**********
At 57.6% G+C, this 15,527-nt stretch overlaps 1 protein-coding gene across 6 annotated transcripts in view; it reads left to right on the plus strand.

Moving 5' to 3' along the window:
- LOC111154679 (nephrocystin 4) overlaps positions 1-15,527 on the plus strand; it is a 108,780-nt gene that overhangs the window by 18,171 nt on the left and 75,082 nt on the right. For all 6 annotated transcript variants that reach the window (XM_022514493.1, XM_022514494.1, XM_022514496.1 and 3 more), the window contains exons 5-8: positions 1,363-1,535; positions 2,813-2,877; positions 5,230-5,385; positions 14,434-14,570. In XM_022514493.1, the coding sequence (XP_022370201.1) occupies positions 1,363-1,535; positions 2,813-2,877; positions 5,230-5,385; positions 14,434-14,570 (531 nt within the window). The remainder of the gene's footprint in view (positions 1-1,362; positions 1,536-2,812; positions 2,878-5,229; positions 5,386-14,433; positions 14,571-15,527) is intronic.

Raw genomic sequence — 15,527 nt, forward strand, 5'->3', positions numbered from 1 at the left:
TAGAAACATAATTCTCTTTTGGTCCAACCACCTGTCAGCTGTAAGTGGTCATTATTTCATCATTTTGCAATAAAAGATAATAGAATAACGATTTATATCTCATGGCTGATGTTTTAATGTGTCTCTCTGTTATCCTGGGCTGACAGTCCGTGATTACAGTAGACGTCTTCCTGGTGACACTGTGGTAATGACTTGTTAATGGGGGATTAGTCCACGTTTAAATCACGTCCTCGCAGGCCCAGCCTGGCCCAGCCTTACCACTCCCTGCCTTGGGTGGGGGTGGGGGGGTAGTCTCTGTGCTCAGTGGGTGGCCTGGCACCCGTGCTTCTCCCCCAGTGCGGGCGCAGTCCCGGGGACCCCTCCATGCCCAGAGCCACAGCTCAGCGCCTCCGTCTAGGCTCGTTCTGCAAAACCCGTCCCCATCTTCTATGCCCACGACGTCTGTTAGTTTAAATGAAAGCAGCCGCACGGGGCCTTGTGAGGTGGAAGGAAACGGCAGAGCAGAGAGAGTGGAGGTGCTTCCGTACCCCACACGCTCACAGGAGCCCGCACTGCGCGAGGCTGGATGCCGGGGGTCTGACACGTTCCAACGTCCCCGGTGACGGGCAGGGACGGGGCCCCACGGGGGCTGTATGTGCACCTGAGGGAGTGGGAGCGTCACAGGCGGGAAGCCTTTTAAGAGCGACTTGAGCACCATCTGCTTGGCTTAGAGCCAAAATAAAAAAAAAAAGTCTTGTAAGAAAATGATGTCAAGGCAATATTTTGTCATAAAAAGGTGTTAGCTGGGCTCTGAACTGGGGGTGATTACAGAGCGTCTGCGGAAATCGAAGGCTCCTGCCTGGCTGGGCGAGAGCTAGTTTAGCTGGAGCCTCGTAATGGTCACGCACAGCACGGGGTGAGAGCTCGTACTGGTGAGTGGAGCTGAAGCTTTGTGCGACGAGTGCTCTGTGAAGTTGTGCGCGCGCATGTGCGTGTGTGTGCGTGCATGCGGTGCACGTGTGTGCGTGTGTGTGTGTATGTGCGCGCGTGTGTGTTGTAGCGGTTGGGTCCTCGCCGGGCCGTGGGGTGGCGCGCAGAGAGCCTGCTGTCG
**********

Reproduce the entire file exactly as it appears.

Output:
At 57.6% G+C, this 15,527-nt stretch overlaps 1 protein-coding gene across 6 annotated transcripts in view; it reads left to right on the plus strand.

Moving 5' to 3' along the window:
- LOC111154679 (nephrocystin 4) overlaps positions 1-15,527 on the plus strand; it is a 108,780-nt gene that overhangs the window by 18,171 nt on the left and 75,082 nt on the right. For all 6 annotated transcript variants that reach the window (XM_022514493.1, XM_022514494.1, XM_022514496.1 and 3 more), the window contains exons 5-8: positions 1,363-1,535; positions 2,813-2,877; positions 5,230-5,385; positions 14,434-14,570. In XM_022514493.1, the coding sequence (XP_022370201.1) occupies positions 1,363-1,535; positions 2,813-2,877; positions 5,230-5,385; positions 14,434-14,570 (531 nt within the window). The remainder of the gene's footprint in view (positions 1-1,362; positions 1,536-2,812; positions 2,878-5,229; positions 5,386-14,433; positions 14,571-15,527) is intronic.

Raw genomic sequence — 15,527 nt, forward strand, 5'->3', positions numbered from 1 at the left:
TAGAAACATAATTCTCTTTTGGTCCAACCACCTGTCAGCTGTAAGTGGTCATTATTTCATCATTTTGCAATAAAAGATAATAGAATAACGATTTATATCTCATGGCTGATGTTTTAATGTGTCTCTCTGTTATCCTGGGCTGACAGTCCGTGATTACAGTAGACGTCTTCCTGGTGACACTGTGGTAATGACTTGTTAATGGGGGATTAGTCCACGTTTAAATCACGTCCTCGCAGGCCCAGCCTGGCCCAGCCTTACCACTCCCTGCCTTGGGTGGGGGTGGGGGGGTAGTCTCTGTGCTCAGTGGGTGGCCTGGCACCCGTGCTTCTCCCCCAGTGCGGGCGCAGTCCCGGGGACCCCTCCATGCCCAGAGCCACAGCTCAGCGCCTCCGTCTAGGCTCGTTCTGCAAAACCCGTCCCCATCTTCTATGCCCACGACGTCTGTTAGTTTAAATGAAAGCAGCCGCACGGGGCCTTGTGAGGTGGAAGGAAACGGCAGAGCAGAGAGAGTGGAGGTGCTTCCGTACCCCACACGCTCACAGGAGCCCGCACTGCGCGAGGCTGGATGCCGGGGGTCTGACACGTTCCAACGTCCCCGGTGACGGGCAGGGACGGGGCCCCACGGGGGCTGTATGTGCACCTGAGGGAGTGGGAGCGTCACAGGCGGGAAGCCTTTTAAGAGCGACTTGAGCACCATCTGCTTGGCTTAGAGCCAAAATAAAAAAAAAAAGTCTTGTAAGAAAATGATGTCAAGGCAATATTTTGTCATAAAAAGGTGTTAGCTGGGCTCTGAACTGGGGGTGATTACAGAGCGTCTGCGGAAATCGAAGGCTCCTGCCTGGCTGGGCGAGAGCTAGTTTAGCTGGAGCCTCGTAATGGTCACGCACAGCACGGGGTGAGAGCTCGTACTGGTGAGTGGAGCTGAAGCTTTGTGCGACGAGTGCTCTGTGAAGTTGTGCGCGCGCATGTGCGTGTGTGTGCGTGCATGCGGTGCACGTGTGTGCGTGTGTGTGTGTATGTGCGCGCGTGTGTGTTGTAGCGGTTGGGTCCTCGCCGGGCCGTGGGGTGGCGCGCAGAGAGCCTGCTGTCG